Simply look for the green Earth icon on the menu in all dining halls to easily identify which foods are climate friendly.
Incorporating more of these foods into your diet, instead of higher impact ones, can make a great difference without having to make a giant shift in your diet.
The climate friendly icon includes all plant-based foods, as well as proteins such as fish and poultry, while higher impact foods – like pork, beef, and some dairy products – are excluded. Thresholds are based on data from the World Resources Institute’s Cool Food Calculator. The calculations include factors from agricultural supply chains, excluding land use change.
The graph below shows which foods are included and omitted, and illustrates how choosing climate friendly foods can have a great impact on lowering your carbon footprint. Foods to the left of the dashed line are considered to be climate friendly, while foods to the right of the dashed line have a higher environmental impact.
Special thanks to the Sustainability Innovation Seed Grant Low Carbon Dining Project team who collaborated with us on this initiative.
The Climate Friendly designation applies to an individual serving. A meal consisting of multiple servings of a Climate Friendly item or multiple Climate Friendly items may not fall within the Climate Friendly threshold. Additionally, some items can be customized – for example, adding cheese to a burger – which could make an item exceed the Climate Friendly threshold.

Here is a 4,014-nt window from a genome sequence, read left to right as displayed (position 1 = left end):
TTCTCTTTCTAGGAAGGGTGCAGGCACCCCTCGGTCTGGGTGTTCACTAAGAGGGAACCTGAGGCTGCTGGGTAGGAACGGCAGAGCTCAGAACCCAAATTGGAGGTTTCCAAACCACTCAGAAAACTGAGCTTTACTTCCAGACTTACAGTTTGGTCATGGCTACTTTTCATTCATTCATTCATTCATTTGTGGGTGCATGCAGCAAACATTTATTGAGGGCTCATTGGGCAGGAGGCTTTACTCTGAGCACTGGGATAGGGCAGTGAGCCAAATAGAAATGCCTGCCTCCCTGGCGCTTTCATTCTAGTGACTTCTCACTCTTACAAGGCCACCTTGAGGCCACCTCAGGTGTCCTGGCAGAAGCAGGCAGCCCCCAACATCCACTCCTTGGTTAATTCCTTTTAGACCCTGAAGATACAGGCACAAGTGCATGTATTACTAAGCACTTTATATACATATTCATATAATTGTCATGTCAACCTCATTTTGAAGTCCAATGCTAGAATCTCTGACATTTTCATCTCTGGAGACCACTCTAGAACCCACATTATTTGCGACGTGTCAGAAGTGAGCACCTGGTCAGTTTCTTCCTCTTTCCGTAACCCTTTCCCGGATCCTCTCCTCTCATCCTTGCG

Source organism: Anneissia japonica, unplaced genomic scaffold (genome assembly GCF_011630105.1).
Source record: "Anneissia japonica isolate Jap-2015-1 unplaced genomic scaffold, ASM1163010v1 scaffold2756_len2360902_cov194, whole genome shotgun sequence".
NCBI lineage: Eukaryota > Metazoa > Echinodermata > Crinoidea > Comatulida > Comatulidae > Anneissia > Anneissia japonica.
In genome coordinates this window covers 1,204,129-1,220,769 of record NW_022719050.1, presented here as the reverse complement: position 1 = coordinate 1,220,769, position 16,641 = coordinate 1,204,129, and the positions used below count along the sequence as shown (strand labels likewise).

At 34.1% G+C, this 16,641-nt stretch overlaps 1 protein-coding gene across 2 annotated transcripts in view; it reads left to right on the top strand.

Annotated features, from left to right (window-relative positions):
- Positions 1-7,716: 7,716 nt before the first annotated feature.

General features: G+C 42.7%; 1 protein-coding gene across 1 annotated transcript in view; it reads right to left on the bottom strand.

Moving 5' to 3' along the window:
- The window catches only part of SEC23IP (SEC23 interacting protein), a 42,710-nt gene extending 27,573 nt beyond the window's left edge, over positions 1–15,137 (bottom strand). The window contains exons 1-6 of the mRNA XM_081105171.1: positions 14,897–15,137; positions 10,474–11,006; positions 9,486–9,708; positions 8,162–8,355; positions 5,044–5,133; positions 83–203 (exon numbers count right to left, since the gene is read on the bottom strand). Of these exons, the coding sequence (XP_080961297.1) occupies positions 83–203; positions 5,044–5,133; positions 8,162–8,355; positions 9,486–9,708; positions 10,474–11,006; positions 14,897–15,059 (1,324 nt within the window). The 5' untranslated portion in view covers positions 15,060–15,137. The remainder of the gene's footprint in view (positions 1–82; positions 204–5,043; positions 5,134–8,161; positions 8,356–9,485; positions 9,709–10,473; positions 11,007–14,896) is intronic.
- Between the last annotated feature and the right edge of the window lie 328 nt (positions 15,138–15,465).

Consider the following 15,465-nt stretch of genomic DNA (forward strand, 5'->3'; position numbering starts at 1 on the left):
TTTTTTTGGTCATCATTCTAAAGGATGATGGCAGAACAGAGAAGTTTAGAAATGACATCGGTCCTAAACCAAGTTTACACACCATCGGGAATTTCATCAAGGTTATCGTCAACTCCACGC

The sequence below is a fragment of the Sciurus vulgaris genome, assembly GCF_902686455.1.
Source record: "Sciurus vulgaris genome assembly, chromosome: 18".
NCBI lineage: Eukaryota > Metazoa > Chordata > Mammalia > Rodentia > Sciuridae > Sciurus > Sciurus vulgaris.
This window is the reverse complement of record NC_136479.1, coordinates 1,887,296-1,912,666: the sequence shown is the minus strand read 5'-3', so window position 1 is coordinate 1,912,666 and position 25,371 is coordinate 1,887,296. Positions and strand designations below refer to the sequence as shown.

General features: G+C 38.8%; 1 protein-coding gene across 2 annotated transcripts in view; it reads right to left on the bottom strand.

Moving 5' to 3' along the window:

This is a new initiative, if you see a menu item that you think either should or should not have the Climate Friendly designation, please reach out to Lexie Raczka.
Why Choose Climate Friendly Foods?
Every region on Earth is already affected by climate change, and simultaneous extreme weather events are becoming more common. While human activities are the main driver of climate change, it is not too late to act and every action matters.
One of the most effective ways we can help address climate change is through our diet choices. Did you know that agriculture accounts for over 20% of total worldwide carbon emissions? This means that our diet has a large impact on climate change, but it also means that our eating habits can greatly decrease our carbon footprint.
Most of the emissions from agriculture are attributed to livestock farming, with cattle farming being the biggest contributor. Dairy products like butter, cream, and cheese also have substantially high emissions; so when trying to be environmentally conscious it is best to try to avoid beef and dairy products altogether. Vegetables produce far fewer emissions than animal proteins in general, so gravitating towards a more plant-based diet is also impactful.
However, you don’t have to drastically change your diet to make a difference. By simply choosing less carbon intensive meat you can have a positive impact on the planet. For example, chicken is far less carbon intensive than beef and uses 10 times fewer resources; replacing a five-ounce steak with chicken or beans once a week for a year saves the equivalent of 29.6 or 36.7 gallons of gas, respectively. Reducing global beef consumption is also said to be necessary for meeting the Paris Climate Agreement’s goal of limiting Global Warming to 1.5 Celsius.